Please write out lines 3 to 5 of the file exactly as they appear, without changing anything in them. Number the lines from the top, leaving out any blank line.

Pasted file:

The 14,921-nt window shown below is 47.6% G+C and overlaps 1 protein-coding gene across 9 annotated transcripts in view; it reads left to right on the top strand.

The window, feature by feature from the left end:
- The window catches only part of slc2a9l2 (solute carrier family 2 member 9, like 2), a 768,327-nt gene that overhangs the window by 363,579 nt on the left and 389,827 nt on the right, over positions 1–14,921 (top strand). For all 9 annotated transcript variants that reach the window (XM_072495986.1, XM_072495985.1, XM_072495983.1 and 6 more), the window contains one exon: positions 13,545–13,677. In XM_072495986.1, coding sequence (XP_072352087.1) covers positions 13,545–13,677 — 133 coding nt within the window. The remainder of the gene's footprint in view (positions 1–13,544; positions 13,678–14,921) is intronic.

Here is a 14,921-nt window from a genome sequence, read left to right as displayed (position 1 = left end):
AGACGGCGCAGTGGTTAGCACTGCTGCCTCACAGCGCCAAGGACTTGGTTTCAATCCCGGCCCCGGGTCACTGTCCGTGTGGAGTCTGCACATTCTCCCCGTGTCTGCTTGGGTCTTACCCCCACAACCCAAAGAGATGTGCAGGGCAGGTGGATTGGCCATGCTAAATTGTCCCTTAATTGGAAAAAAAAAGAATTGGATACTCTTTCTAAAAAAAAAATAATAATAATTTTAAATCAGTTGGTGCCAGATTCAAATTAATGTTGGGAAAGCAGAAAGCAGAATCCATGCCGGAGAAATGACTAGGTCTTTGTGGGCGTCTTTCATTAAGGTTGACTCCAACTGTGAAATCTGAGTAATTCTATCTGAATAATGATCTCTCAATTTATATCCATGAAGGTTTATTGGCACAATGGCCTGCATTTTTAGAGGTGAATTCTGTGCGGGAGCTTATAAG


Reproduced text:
- The window catches only part of slc2a9l2 (solute carrier family 2 member 9, like 2), a 768,327-nt gene that overhangs the window by 363,579 nt on the left and 389,827 nt on the right, over positions 1–14,921 (top strand). For all 9 annotated transcript variants that reach the window (XM_072495986.1, XM_072495985.1, XM_072495983.1 and 6 more), the window contains one exon: positions 13,545–13,677. In XM_072495986.1, coding sequence (XP_072352087.1) covers positions 13,545–13,677 — 133 coding nt within the window. The remainder of the gene's footprint in view (positions 1–13,544; positions 13,678–14,921) is intronic.

Here is a 14,921-nt window from a genome sequence, read left to right as displayed (position 1 = left end):
AGACGGCGCAGTGGTTAGCACTGCTGCCTCACAGCGCCAAGGACTTGGTTTCAATCCCGGCCCCGGGTCACTGTCCGTGTGGAGTCTGCACATTCTCCCCGTGTCTGCTTGGGTCTTACCCCCACAACCCAAAGAGATGTGCAGGGCAGGTGGATTGGCCATGCTAAATTGTCCCTTAATTGGAAAAAAAAAGAATTGGATACTCTTTCTAAAAAAAAAATAATAATAATTTTAAATCAGTTGGTGCCAGATTCAAATTAATGTTGGGAAAGCAGAAAGCAGAATCCATGCCGGAGAAATGACTAGGTCTTTGTGGGCGTCTTTCATTAAGGTTGACTCCAACTGTGAAATCTGAGTAATTCTATCTGAATAATGATCTCTCAATTTATATCCATGAAGGTTTATTGGCACAATGGCCTGCATTTTTAGAGGTGAATTCTGTGCGGGAGCTTATAAG